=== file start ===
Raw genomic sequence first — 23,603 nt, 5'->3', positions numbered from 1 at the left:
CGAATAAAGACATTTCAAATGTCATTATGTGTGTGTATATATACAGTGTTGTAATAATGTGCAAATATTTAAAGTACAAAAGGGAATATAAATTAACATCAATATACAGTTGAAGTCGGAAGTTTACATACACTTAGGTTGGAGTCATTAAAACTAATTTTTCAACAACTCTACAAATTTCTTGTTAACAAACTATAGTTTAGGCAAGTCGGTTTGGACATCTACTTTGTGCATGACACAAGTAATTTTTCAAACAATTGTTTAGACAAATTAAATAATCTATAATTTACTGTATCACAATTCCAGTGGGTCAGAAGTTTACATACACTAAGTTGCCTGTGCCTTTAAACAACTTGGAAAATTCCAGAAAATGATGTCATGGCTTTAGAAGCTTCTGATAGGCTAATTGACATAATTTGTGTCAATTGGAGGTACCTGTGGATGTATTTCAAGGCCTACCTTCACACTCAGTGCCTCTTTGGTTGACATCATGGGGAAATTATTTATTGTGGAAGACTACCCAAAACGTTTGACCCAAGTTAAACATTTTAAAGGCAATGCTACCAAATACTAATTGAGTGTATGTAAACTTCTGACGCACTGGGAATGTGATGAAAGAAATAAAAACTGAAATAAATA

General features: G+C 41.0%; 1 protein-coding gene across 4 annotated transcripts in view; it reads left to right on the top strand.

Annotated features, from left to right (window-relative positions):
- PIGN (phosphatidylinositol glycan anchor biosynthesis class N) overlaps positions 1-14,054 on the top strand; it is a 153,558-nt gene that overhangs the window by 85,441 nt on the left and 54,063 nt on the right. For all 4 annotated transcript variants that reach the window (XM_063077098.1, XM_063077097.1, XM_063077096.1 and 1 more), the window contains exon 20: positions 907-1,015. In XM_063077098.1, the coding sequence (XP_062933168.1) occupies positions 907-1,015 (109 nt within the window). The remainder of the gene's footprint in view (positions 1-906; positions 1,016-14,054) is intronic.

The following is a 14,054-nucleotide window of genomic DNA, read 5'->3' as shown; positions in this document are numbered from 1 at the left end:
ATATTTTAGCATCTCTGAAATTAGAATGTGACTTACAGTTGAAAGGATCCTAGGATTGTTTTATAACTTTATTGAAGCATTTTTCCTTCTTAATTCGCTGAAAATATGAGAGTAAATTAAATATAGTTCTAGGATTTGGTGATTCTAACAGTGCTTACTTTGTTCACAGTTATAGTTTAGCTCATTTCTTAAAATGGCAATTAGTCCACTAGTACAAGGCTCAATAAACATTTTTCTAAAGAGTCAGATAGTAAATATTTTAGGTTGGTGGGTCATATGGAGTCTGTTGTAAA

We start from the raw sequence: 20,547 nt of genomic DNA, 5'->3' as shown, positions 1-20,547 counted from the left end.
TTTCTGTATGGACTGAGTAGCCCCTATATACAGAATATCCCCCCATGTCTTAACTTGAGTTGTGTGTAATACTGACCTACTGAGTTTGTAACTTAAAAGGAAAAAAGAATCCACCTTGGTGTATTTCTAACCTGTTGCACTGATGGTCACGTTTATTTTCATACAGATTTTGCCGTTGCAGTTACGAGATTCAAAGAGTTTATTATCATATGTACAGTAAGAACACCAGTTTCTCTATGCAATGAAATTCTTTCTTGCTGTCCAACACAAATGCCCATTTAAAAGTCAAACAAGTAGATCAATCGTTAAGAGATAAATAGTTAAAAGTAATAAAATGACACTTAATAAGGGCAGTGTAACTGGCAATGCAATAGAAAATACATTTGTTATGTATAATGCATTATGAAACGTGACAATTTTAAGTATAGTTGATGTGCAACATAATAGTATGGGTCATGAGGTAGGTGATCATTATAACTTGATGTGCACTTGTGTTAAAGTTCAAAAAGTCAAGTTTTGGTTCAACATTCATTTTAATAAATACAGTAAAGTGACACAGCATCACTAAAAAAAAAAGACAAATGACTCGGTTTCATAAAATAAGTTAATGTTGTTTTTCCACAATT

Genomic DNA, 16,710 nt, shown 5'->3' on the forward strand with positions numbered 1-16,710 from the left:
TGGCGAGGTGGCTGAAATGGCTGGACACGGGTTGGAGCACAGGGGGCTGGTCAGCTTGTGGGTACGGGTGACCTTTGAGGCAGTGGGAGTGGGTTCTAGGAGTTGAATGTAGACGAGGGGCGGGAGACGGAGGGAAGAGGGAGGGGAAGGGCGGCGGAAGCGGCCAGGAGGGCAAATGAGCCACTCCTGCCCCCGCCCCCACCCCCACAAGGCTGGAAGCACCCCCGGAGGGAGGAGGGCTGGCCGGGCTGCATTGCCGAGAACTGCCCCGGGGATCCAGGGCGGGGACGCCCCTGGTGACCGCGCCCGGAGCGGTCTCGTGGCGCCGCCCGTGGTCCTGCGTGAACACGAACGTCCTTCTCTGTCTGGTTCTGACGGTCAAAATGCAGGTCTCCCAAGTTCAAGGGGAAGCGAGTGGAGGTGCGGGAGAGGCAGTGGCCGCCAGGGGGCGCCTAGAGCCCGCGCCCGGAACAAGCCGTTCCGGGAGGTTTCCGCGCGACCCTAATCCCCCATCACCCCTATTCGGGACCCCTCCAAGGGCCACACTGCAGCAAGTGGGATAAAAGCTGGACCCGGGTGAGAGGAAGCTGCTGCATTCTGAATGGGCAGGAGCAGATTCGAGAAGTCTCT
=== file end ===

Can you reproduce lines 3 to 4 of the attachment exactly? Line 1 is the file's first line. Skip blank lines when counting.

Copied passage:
General features: G+C 41.0%; 1 protein-coding gene across 4 annotated transcripts in view; it reads left to right on the top strand.

Annotated features, from left to right (window-relative positions):